Transcribed from "An Illustrated History of The Big Bend Country, embracing
Lincoln, Douglas, Adams and Franklin counties, State of Washington",
published by Western Historical Publishing Co., 1904.
WILLIAM RAYMOND GEE resides about
twelve miles northwest from Sprague on a half section of land which forms
his estate. In addition to this, he farms two sections more of rented
land, in the wealthy wheat producing sections of Lincoln county.
His place is provided with comfortable and convenient improvements and
all machinery and stock needed for its successful handling.
In the days when men were needed to repel
the attacks of those who were determined to break the union, Mr. Gee willingly
gave his services and an account of that will stir admiration in the hearts
of all that will read it. He was but seventeen years of age when
on October 2, 1861, he enlisted as private in Company G, Fifty-ninth Ohio
Volunteer Infantry, being mustered in at Cincinnati. The first strong
engagement was the battle of Mills Spring although he had seen some skirmishes
previous to that time. Then came the terrible Shiloh. After
that, he fought at Stone river, at Murfreesboro, then at Franklin
and after that was with Buell on his forced march across the country to
repel Beauregard. Next we see Mr. Gee in the battle of Perryville,
Kentucky, and following that was the awful conflict of Missionary Ridge.
He was also among the men who made the charge up Lookout Mountain.
He took part in the Battle of Chickamagua and at Nashville, Tennessee.
Then he was with Sherman on the famous march to Atlanta, being in the fights
and skirmishes, during the march. As soon as he reached Atlanta,
he was sent back under General Thomas to Nashville. The term of service
for his regiment had expired as had also that of the Thirteenth Ohio, but
they voted to remain to the end and did so. Afterward, Mr. Gee enlisted
in Company D, First Regular Cavalry and continued in the service until
the 29th of January, 1869, being discharged at Fort Lapwai, Idaho, with
a most excellent record. He had been private orderly to Major General
McDowell during the last term of enlistment. When the Spanish-American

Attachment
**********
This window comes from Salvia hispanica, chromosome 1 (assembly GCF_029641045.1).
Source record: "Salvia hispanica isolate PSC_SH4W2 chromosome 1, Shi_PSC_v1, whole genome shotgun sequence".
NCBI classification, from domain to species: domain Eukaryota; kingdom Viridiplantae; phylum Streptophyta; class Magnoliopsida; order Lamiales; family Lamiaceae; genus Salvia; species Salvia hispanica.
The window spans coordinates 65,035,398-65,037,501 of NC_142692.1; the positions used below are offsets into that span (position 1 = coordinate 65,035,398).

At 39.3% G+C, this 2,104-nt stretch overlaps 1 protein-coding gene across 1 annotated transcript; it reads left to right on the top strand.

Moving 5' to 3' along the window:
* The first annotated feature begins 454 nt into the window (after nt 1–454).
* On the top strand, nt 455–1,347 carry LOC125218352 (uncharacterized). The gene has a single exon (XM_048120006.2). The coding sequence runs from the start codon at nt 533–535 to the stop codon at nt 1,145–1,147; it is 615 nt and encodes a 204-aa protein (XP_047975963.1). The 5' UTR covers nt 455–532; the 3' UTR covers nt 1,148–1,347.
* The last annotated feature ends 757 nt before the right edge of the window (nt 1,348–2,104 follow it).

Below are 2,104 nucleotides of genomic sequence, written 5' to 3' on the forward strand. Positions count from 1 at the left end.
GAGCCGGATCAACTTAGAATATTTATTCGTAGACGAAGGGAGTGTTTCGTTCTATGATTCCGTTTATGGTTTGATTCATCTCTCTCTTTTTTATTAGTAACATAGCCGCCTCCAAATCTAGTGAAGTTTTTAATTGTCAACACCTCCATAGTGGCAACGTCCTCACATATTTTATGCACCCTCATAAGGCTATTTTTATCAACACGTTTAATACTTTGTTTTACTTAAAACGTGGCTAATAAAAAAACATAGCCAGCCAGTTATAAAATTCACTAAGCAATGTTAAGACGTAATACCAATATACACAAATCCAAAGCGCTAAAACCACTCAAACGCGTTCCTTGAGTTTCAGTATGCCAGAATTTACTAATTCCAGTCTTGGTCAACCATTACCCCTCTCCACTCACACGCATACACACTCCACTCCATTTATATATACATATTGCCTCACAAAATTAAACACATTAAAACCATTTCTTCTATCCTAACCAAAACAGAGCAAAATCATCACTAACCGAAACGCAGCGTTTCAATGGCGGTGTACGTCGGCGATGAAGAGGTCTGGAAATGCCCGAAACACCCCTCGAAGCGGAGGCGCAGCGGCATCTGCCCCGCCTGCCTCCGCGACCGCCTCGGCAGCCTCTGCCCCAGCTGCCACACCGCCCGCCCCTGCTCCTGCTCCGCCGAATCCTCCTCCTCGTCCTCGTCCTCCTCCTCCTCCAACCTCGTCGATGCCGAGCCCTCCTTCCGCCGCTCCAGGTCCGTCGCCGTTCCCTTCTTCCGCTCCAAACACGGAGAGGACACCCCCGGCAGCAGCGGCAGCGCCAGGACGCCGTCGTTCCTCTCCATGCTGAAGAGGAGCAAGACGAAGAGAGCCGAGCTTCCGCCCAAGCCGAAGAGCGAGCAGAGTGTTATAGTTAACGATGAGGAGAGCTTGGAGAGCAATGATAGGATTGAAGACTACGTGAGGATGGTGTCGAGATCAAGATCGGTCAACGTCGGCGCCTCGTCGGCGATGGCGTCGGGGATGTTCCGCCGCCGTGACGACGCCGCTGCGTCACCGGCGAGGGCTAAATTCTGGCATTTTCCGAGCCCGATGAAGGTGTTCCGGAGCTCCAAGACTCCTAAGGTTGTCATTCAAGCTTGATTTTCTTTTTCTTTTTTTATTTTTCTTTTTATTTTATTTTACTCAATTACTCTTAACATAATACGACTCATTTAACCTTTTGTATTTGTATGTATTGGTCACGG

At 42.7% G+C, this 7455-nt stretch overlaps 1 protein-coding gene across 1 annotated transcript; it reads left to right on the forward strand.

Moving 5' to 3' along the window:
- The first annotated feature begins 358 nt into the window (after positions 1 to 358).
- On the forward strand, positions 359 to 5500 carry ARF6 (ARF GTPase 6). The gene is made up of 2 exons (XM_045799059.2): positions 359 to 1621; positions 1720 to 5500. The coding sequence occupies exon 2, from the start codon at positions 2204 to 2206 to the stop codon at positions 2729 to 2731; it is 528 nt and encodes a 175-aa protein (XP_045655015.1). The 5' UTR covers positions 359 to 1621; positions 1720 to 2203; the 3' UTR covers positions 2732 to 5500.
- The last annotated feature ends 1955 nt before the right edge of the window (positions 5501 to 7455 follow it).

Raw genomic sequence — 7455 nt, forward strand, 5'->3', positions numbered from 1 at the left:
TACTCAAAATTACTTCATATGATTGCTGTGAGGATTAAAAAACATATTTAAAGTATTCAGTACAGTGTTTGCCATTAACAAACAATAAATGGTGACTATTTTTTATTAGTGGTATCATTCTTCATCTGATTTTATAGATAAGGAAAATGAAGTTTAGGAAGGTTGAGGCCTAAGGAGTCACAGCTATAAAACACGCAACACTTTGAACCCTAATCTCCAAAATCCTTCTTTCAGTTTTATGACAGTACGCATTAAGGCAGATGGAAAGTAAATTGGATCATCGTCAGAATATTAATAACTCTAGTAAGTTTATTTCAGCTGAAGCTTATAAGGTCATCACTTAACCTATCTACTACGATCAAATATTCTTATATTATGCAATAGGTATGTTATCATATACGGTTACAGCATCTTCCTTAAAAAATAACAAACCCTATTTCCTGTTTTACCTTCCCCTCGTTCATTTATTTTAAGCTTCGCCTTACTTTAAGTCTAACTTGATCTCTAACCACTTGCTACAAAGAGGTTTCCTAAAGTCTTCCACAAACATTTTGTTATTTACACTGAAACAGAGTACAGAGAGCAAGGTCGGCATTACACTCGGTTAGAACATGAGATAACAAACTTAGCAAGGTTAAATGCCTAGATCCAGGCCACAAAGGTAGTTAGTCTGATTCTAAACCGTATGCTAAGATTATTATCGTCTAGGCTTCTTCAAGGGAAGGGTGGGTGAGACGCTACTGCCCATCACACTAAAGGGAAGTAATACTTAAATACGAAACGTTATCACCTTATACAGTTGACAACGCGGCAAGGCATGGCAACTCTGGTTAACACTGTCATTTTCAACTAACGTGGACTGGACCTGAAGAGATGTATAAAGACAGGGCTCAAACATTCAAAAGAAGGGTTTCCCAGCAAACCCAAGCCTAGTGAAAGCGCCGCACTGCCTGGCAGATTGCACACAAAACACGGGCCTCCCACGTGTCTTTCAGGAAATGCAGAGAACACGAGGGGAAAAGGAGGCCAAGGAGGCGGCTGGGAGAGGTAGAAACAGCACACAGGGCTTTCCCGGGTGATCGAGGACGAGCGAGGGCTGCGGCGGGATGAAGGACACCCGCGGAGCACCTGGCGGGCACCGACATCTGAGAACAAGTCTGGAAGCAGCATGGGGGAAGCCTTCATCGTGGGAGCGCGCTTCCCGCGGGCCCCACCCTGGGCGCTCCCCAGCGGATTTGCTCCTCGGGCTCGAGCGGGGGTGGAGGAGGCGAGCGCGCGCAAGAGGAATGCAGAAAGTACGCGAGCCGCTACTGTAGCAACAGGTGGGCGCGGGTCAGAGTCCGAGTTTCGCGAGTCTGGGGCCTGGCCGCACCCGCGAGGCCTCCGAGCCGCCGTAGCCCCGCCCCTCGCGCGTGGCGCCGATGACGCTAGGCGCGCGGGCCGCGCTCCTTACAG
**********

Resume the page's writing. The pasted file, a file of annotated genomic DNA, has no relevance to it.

War broke out, Mr. Gee tendered his services to General Corbin an old schoolmate
and received the prompt reply that when the old Civil War Veterans should
be needed, he should be remembered. Upon his discharge in the west,
he returned to Ohio and began farming in Clermont county, continuing there
until 1889, the date of his emigration to this country. He settled
first at Medical Lake, taking a homestead, then went to Mondovi, whence
he came to his present location, twelve miles northwest of Sprague.
William R. Gee was born in Hamilton county,
Ohio, in March, 1844, the son of George and Mary A. (Gregg) Gee.
The father was born in Nottingham, England, and came to the United States
in 1840. He died in Clermont county, Ohio. The mother was born
in Virginia and she also died in Clermont county.
William was favored with a common school education
and a short course in a private academy which was interrupted by his enlistment
In November, 1872, Mr. Gee married Miss Jennie,
the daughter of James and Jane (Wauer) Archard, natives of Clermont county,
Ohio, where also they died, the father in 1873, and the mother in 1900.
To this union three children have been born; Louis, at home; Jeanie, a
graduate of the Cheney Normal School and engaged in teaching; and Charles,
Mr. Gee is a member of the Masons and also
the G. A. R. He may well take pride in that he has faithfully served
his country, has made a success of life financially, and has raised an
interesting and nice family. At the present time he is one of the
highly respected men of the county. He and his wife have journeyed
faithfully on together for many years and are now deserving of the joys
and comforts awarded to those who have wisely provided for the golden days
of their lives.